Why Gruyère Is The Most Popular Swiss Cheese | Regional Eats

Ju: When you think of Swiss cheese, you think of holes, right? But Emmentaler isn’t actually the most popular cheese in Switzerland. Gruyère is the most produced and most consumed cheese in the country. We’re here to see how
it’s made and find out why it’s the main component
of a Swiss fondue. We’re actually in the town
of Gruyères, which in the French-speaking region
of Fribourg, near Geneva. Fribourg is one of the five areas, including Bern, Jura, Vaud, and Neuchâtel, that make up the Gruyère
AOP production zone. Gruyère has a long heritage. Records of cheesemaking go back to the 12th century in this region. Legend has it that in the year 161, the Roman emperor Antoninus Pius died after eating too much Gruyère. Today, 30,000 tons of Gruyère
are produced here each year. The Maison du Gruyère is
responsible for 520 tons of that. In 2018, over 15,000 tons of Gruyère were sold in Switzerland, making
it the most consumed cheese in the country, ahead of
mozzarella and Emmentaler. Gruyère was granted AOP
protection from the EU in 2001, meaning that these areas are the “protected designation of origin.” But there are a few
qualifications for this. It must be made using
traditional know-how, it must be aged to a
minimum of five months, and it must be made using raw
milk from natural-fed cows, from dairies no more
than 20 kilometers away. Milk is supplied twice a day. A vat containing 4,800
liters of unpasteurized milk is used to produce 12 wheels
of Gruyère AOP at a time. 48 wheels are produced daily. The cheesemaker adds starter
cultures made from whey to mature the milk. Rennet is also added to curdle the milk. This sets the milk into a
junket after 40 minutes. Knives called cheese harps
are used to cut the curd. The vat is gradually heated
up to 57 degrees Celsius, until the curds are the
size of wheat grains. The cheesemaker must check the texture and size of these carefully. The contents of the vat are
then pumped out into molds, and the whey is drained away. Each wheel is then pressed for 24 hours. The following day, each wheel is dipped in a concentrated
salt bath for 24 hours. After, it is taken to the cellars, where it is constantly turned
and the rind is washed. The cheese is stored at
around 15 degrees Celsius. The cheese also has to be
kept on wooden shelves. A cellar like this houses
around 7,000 wheels of cheese. Gruyère is aged here for five months, at which point it is ready to eat. For a sharper taste, it can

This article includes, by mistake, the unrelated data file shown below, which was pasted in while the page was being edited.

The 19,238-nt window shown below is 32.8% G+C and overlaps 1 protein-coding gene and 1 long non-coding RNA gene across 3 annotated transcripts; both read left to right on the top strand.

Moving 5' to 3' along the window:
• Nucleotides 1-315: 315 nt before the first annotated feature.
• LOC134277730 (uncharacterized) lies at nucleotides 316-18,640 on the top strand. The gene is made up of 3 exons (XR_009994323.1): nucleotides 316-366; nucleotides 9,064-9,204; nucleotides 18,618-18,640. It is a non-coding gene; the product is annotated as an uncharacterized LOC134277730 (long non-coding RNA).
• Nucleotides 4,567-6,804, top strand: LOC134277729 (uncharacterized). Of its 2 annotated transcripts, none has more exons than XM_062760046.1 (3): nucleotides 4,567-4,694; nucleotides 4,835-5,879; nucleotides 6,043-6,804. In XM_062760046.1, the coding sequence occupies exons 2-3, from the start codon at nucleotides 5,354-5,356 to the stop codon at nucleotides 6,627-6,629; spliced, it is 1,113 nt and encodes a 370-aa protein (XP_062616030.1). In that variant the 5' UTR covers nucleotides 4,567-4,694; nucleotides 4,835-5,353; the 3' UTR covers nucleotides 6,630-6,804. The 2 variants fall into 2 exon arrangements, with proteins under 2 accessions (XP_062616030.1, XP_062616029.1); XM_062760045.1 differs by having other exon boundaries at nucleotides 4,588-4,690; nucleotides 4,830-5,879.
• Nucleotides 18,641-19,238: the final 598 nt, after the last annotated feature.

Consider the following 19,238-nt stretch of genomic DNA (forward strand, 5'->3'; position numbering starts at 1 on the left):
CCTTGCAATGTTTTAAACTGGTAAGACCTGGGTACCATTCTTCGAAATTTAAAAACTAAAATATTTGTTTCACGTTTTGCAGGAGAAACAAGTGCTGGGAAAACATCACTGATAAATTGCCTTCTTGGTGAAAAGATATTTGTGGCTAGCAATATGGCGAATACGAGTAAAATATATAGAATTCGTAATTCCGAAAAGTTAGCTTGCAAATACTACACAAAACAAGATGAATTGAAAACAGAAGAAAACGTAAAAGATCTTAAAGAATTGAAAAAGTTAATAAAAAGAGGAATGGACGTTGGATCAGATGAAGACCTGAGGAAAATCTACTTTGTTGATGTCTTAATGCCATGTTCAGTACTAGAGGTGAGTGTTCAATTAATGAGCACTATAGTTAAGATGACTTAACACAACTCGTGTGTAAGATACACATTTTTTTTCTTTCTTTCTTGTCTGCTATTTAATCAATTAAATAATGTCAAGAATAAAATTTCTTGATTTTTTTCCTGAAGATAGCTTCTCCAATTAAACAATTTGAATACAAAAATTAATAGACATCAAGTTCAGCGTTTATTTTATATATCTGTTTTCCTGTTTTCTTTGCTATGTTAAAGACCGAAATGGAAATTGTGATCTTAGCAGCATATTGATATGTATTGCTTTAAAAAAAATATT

be aged up to 16 months. – Going to give them a try and see whether I can tell the difference between the different ages. First one I’m going to try is
the six-month-aged Gruyère. The rich kind of nuttiness
hasn’t come through as much yet. It’s still quite a mild
cheese at this stage. Now to taste the eight-month aged Gruyère. Oh wow, there’s such a difference in flavor between the two of them. Also, the texture of it
is slightly more grainy and a much richer flavor to this one. I know this is going to
be the strongest flavor because it’s the longest aged. So, all three of these
go into making a fondue, which we’re gonna try. We couldn’t come here without trying fondue moitié-moitié, also called fondue Suisse. In many Swiss regions, Gruyère cheese is the most popular ingredient in fondue. – Another important component
for a great fondue here is the vacherin. And what it does it gives it consistency. So it’s not just Gruyère that
goes into an amazing fondue. That is so rich and so creamy. You can definitely taste a bit of punch from the more mature
flavors of cheese in there. It’s just the absolute real deal. That is the best fondue I’ve ever had. On top of fondue, you can find Gruyère in French onion soup, croque monsieur, cordon bleu,
quiche, the list goes on. It’s a versatile and popular cheese for cooking because it has a taste that’s distinct but not overpowering. A wheel of Gruyère is
between 55 and 65 centimeters in diameter and weighs
between 25 and 40 kilograms. Have you noticed the writing
on the side of the rind? “Le Gruyère AOP” is inscribed
on every authentic wheel. Each wheel must have a casein mark and the number of the cheese factory. It must also have the date
of the production on it. You might be thinking, wait, why doesn’t this Swiss
cheese have holes in it? The French variety of Gruyère is required to have holes
and receives IGP protection. In Switzerland, Gruyère
receives AOP protection and it’s a smooth texture. As Gruyère is such a popular cheese, how does the Maison Du Gruyère protect itself against copycat products? Philippe Bardet: Gruyère
is a well-known name, so, and it’s a high-quality product. Like a watch, for example. You can make fake Gruyère and we find some fake Gruyère on the market, and we can find who is the producer of this fake Gruyère, we attack him. Ju: The name Gruyère is
protected around the world in Switzerland, Russia, Europe,
South Africa, and the USA.